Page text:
LeBrun’s Shot at the Cup - Major League Fishing

LeBrun’s Shot at the Cup

The All-American champ is working toward his biggest tournament yet
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NICK LEBRUN Photo by Curtis Niedermier.
July 19, 2018 • Jody White • Tackle Warehouse Pro Circuit

For the last few years, Nick LeBrun has been chugging toward a career as a pro angler. From excellence in the T-H Marine FLW Bass Fishing League (BFL) and other local circuits to good years in the Costa FLW Series, it looked like it was only a matter of time before he’d be fishing in the big leagues. Now he will be. With his win in the BFL All-American back in June on Cross Lake, the Louisiana angler punched his ticket to the 2018 Forrest Wood Cup at Lake Ouachita Aug. 10-12.

LeBrun is a pretty calculated guy, and he’s taken a steady approach to get where he is today.

“Growing up, I never had one single person who mentored me and taught me everything,” says the soft-spoken Louisianan. “It was a mixture of my dad, my uncle and my older brothers. I had a lot of people in my life when I was young that got me exposed to fishing.”

LeBrun also taught himself as he climbed his way up the ranks.

“I’m mostly self-taught now,” he adds. “I’m a real humble guy, so it bothers me to say that, but I’ve paid my dues to get to this level. At this level it calls for a lot of versatility, and sometimes the best way is to get out there and do it and take a good beating every once in a while.”

In 2017 LeBrun started LeBrun Outdoors and started working as a manufacturer’s rep for a number of fishing companies. Since then, he’s been on a tear, and seems to be on the cusp of a real breakout.

“Now if I’m not at a tournament I’m working with people in fishing. I feel like I’m wearing one hat all the time, and I’m out of the corporate world and it gave me more of a laser focus on the water.

“I’m going to fish the Tour sooner or later. With or without the All-American and regardless of how the Cup goes, that’s a big goal of mine,” says LeBrun, who’s currently sitting eighth in the standings in the Southwestern Division of the Costa FLW Series with one event left. “I still need to qualify from the Southwestern Division, but I’m really optimistic about hopefully 2019 being my rookie year, but it’s all up to the good Lord. If He wants me to quality I will, and if it’s a few years down the road I’ll wait. But I feel like I’m mentally ready and financially ready. Really, fishing for a living is a big goal of mine.”


Prep for the big one

Though LeBrun is shooting hard for a career on Tour regardless of his results this August on Lake Ouachita, he’s not taking the Cup lightly. With $300,000 on the line and more notoriety than any aspiring pro could ask for, he knows it’s a big opportunity.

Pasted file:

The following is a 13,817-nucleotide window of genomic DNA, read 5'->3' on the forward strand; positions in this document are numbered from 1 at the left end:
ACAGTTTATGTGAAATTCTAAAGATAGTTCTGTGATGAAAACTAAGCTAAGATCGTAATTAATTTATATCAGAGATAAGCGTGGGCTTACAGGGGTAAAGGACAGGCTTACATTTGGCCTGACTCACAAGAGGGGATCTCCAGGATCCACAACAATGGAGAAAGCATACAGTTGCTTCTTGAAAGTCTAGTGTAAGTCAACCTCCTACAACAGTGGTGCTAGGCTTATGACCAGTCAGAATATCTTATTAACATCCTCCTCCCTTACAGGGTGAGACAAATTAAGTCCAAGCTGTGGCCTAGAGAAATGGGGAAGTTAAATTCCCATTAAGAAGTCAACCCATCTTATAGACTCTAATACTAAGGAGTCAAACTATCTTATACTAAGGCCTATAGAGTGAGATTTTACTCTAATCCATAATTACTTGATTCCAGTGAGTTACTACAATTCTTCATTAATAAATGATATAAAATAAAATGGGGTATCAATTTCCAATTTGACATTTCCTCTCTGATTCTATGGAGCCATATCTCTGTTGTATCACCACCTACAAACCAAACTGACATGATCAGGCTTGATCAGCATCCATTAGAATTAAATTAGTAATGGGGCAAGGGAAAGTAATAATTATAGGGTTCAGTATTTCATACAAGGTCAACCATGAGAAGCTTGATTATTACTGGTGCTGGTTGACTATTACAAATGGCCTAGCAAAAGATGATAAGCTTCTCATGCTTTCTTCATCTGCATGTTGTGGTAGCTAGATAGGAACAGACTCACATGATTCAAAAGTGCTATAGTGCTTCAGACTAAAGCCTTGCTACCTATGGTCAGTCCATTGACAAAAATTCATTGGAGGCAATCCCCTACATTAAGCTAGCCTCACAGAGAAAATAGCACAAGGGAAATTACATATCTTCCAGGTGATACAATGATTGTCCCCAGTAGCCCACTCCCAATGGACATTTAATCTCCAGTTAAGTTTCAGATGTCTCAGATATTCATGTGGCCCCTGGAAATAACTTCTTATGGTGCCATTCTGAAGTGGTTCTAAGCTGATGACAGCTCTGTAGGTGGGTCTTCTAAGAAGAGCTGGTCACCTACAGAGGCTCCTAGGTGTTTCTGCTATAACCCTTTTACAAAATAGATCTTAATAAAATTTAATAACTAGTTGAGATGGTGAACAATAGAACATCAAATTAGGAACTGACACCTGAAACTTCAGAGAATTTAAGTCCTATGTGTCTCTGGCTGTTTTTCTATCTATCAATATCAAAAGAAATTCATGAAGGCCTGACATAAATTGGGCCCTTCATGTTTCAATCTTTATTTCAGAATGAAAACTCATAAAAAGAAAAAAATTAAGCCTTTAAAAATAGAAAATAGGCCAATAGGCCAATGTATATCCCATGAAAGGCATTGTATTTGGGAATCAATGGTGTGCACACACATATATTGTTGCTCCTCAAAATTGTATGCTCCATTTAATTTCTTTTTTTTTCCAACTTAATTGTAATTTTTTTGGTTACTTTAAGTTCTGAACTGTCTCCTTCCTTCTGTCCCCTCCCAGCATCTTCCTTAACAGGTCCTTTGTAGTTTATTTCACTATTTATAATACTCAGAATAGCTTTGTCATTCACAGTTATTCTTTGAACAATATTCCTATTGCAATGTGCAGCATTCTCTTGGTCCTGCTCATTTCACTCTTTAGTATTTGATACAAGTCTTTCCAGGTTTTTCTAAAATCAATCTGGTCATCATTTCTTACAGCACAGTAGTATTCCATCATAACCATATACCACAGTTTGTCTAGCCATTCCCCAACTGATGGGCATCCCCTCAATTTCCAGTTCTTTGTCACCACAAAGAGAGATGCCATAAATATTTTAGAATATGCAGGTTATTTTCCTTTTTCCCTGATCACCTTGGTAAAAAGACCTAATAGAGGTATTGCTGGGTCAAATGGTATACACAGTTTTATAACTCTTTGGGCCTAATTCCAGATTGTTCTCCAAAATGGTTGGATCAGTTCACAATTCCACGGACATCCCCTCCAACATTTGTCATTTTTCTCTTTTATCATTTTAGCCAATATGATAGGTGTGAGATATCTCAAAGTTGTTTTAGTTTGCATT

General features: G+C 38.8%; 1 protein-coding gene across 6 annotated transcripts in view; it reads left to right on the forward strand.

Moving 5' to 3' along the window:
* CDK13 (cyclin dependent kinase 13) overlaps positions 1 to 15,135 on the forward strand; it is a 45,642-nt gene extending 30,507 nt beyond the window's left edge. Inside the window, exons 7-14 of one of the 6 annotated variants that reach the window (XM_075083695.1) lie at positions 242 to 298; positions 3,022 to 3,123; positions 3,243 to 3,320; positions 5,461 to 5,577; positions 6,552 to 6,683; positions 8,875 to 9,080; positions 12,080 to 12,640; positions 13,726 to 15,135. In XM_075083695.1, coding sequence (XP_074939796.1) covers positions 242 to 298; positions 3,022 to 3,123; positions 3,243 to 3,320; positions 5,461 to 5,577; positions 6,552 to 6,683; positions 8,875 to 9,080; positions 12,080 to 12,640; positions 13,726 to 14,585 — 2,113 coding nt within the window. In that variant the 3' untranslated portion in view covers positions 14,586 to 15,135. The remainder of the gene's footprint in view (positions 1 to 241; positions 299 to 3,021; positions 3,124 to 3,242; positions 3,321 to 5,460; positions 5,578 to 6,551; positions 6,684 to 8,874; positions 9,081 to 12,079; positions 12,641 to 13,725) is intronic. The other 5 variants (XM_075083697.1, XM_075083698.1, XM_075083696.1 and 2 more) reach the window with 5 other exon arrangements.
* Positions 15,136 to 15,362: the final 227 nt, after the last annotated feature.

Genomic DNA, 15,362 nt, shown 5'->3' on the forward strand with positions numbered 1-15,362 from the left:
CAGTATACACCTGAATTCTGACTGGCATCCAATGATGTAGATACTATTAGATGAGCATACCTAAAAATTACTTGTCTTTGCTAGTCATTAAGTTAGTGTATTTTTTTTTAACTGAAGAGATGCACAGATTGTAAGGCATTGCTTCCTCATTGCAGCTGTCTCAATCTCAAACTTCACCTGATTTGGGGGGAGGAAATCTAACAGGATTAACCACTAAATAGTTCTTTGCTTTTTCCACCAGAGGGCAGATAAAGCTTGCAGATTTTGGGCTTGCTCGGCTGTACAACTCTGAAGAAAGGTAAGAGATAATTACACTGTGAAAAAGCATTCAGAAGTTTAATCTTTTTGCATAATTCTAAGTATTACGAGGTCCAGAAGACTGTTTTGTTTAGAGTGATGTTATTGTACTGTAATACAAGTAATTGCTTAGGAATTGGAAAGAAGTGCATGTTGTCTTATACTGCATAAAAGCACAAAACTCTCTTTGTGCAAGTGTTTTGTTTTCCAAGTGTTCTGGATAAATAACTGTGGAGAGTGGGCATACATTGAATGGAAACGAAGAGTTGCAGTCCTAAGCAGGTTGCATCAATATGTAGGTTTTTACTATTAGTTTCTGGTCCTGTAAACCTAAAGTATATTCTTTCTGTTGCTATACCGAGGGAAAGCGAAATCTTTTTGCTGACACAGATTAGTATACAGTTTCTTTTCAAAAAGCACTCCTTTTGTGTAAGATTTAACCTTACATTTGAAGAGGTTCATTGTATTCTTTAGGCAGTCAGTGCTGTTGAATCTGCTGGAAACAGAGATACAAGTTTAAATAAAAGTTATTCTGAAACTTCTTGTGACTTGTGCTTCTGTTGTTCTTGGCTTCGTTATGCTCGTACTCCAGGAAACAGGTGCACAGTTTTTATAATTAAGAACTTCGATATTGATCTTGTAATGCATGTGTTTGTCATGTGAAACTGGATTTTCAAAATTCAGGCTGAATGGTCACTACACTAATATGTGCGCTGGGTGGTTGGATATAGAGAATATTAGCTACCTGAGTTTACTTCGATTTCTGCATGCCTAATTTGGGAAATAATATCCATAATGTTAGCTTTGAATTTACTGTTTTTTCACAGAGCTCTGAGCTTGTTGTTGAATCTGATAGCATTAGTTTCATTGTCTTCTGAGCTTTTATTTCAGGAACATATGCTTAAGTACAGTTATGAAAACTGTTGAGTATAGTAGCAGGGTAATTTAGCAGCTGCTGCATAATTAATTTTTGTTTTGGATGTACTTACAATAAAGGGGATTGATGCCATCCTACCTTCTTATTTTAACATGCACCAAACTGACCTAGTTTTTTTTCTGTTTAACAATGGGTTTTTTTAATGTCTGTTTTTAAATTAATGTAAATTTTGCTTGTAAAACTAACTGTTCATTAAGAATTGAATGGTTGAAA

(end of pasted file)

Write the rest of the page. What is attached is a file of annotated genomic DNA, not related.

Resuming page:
“I have the same feeling now as I did when I won the All-American and I realized I was going to fish the Cup,” says LeBrun. “I’m excited, but I would describe it more as a laser focus and a determined feeling. There are so many guys at my level who would be happy to be there, but I’m trying not to have that mentality. I’m going to try to fish to do very well and fish to win. I know that you can lose it on day one, but you’ve got to make that cut to win it. I don’t want to be too conservative, but I want to win, and I know you can’t win unless you make day three.”

To that end, he’s putting in the time. Since he won the All-American in June, LeBrun has spent seven days on Ouachita, with more on the docket as the derby nears.

“Two weeks ago I went Sunday, Monday and Tuesday, and that was the first time I’d ever been on the water over there,” relays LeBrun. “The first day I was there I didn’t really make a cast. I just ran around looking at the lake. I found it was all pretty much the same, except some areas have standing timber and some don’t.

“My first impression was how much shoreline the lake has and how much fishable water there is. Toledo and Rayburn, lakes I’m used to, they’re big giants, but it’s not all fishable water,” explains LeBrun. “They still fish small, and there are only so many places you’re going to catch a bass. My impression on Ouachita is that you can literally get bit in any pocket or on any bank or around any island.

“Right off the bat, my main goal was to figure out what area of the lake I want to live in for the tournament. When it’s a grind, and I’m pretty sure it will be, I want to keep my ignition key off and my bait wet. I use that strategy on the Red River a lot. I really want to find an area of the lake or a certain five- or 10-mile stretch that I can really dissect.”

LeBrun thinks he may have narrowed things down a little bit, and he’s created a little bit of “fishing history” on the lake to get him going for the official practice. That’s probably a good thing in a field of experienced pro anglers. And, after all, knowing Cross Lake like the back of his hand sure didn’t hurt in the All-American. If he wants to win the Cup, too, and kick off his Tour career as the champ of champs, LeBrun needs every bit of knowledge he can gather.